Transatlantic Financing Corp. v. United States
363 F.2d 312 (D.C. Cir. 1966)
J. Skelly Wright, Circuit Judge:
This appeal involves a voyage charter between Transatlantic Financing Corporation, operator of the SS CHRISTOS, and the United States covering carriage of a full cargo of wheat from a United States Gulf port to a safe port in Iran. The District Court dismissed a libel filed by Transatlantic against the United States for costs attributable to the ship's diversion from the normal sea route caused by the closing of the Suez Canal. We affirm.
On July 26, 1956, the Government of Egypt nationalized the Suez Canal Company and took over operation of the Canal. On October 2, 1956, during the international crisis which resulted from the seizure, the voyage charter in suit was executed between representatives of Transatlantic and the United States. The charter indicated the termini of the voyage but not the route. On October 27, 1956, the SS CHRISTOS sailed from Galveston for Bandar Shapur, Iran, on a course which would have taken her through Gibraltar and the Suez Canal. On October 29, 1956, Israel invaded Egypt. On October 31, 1956, Great Britain and France invaded the Suez Canal Zone. On November 2, 1956, the Egyptian Government obstructed the Suez Canal with sunken vessels and closed it to traffic.
about November 7, 1956, Beckmann, representing Transatlantic, contacted Potosky,
an employee of the United States Department of Agriculture, who appellant
concedes was unauthorized to bind the Government, requesting instructions
concerning disposition of the cargo and seeking an agreement for payment of
additional compensation for a voyage around the Cape of Good Hope. Potosky
advised Beckmann that Transatlantic was expected to perform the charter
according to its terms, that he did not believe Transatlantic was entitled to
additional compensation for a voyage around the Cape, but that Transatlantic was
free to file such a claim. Following this discussion, the CHRISTOS changed
course for the Cape of Good Hope and eventually arrived in Bandar Shapur on
December 30, 1956.
Transatlantic's claim is based on the following train of argument. The charter was a contract for a voyage from a Gulf port to Iran. Admiralty principles and practices, especially stemming from the doctrine of deviation, require us to imply into the contract the term that the voyage was to be performed by the "usual and customary" route. The usual and customary route from Texas to Iran was, at the time of contract, via Suez, so the contract was for a voyage from Texas to Iran via Suez. When Suez was closed this contract became impossible to perform. Consequently, appellant's argument continues, when Transatlantic delivered the cargo by going around the Cape of Good Hope, in compliance with the Government's demand under claim of right, it conferred a benefit upon the United States for which it should be paid in quantum meruit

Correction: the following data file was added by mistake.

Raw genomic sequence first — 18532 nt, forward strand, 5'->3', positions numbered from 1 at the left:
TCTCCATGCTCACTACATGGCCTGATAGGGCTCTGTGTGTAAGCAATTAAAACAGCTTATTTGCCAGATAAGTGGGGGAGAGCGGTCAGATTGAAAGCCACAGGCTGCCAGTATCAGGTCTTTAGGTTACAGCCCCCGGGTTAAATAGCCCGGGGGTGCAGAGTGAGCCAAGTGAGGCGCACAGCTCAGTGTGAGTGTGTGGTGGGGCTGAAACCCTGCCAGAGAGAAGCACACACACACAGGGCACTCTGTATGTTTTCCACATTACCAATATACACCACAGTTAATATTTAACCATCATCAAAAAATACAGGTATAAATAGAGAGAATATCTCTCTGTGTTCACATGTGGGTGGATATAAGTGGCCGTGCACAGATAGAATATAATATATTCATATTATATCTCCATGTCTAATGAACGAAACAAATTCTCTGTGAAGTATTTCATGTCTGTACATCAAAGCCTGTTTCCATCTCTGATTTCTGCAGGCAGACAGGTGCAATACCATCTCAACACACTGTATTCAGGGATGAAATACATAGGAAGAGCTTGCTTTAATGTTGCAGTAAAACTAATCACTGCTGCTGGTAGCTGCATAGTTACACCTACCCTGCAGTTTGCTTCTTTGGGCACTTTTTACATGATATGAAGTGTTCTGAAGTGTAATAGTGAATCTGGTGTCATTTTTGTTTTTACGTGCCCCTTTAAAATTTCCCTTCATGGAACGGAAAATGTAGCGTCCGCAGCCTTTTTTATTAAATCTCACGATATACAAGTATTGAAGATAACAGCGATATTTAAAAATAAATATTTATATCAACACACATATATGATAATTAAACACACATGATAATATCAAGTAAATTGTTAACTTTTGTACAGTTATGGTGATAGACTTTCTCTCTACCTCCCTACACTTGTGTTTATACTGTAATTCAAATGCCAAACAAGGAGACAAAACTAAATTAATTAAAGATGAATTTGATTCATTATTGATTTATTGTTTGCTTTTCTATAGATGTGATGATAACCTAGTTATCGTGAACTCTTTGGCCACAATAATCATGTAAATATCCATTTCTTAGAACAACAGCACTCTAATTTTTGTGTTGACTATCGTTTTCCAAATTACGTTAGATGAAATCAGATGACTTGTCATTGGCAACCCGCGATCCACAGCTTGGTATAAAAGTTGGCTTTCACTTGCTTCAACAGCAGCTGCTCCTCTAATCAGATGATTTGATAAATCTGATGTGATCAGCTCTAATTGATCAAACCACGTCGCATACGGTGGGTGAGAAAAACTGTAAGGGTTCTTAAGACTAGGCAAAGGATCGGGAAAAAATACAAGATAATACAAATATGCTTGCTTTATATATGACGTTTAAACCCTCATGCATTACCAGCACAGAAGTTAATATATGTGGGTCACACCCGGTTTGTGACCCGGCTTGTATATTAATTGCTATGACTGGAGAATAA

The doctrine of impossibility of performance has gradually been freed from the earlier fictional and unrealistic strictures of such tests as the "implied term" and the parties' "contemplation.". . . It is now recognized that "'A thing is impossible in legal contemplation when it is not practicable; and a thing is impracticable when it can only be done at an excessive and unreasonable cost.'" . . . RESTATEMENT, CONTRACTS § 454 (1932); UNIFORM COMMERCIAL CODE (U.L.A.) § 2-615, comment 3. The doctrine ultimately represents the ever-shifting line, drawn by courts hopefully responsive to commercial practices and mores, at which the community's interest in having contracts enforced according to their terms is outweighed by the commercial senselessness of requiring performance. When the issue is raised, the court is asked to construct a condition of performance based on the changed circumstances, a process which involves at least three reasonably definable steps. First, a contingency—something unexpected—must have occurred. Second, the risk of the unexpected occurrence must not have been allocated either by agreement or by custom.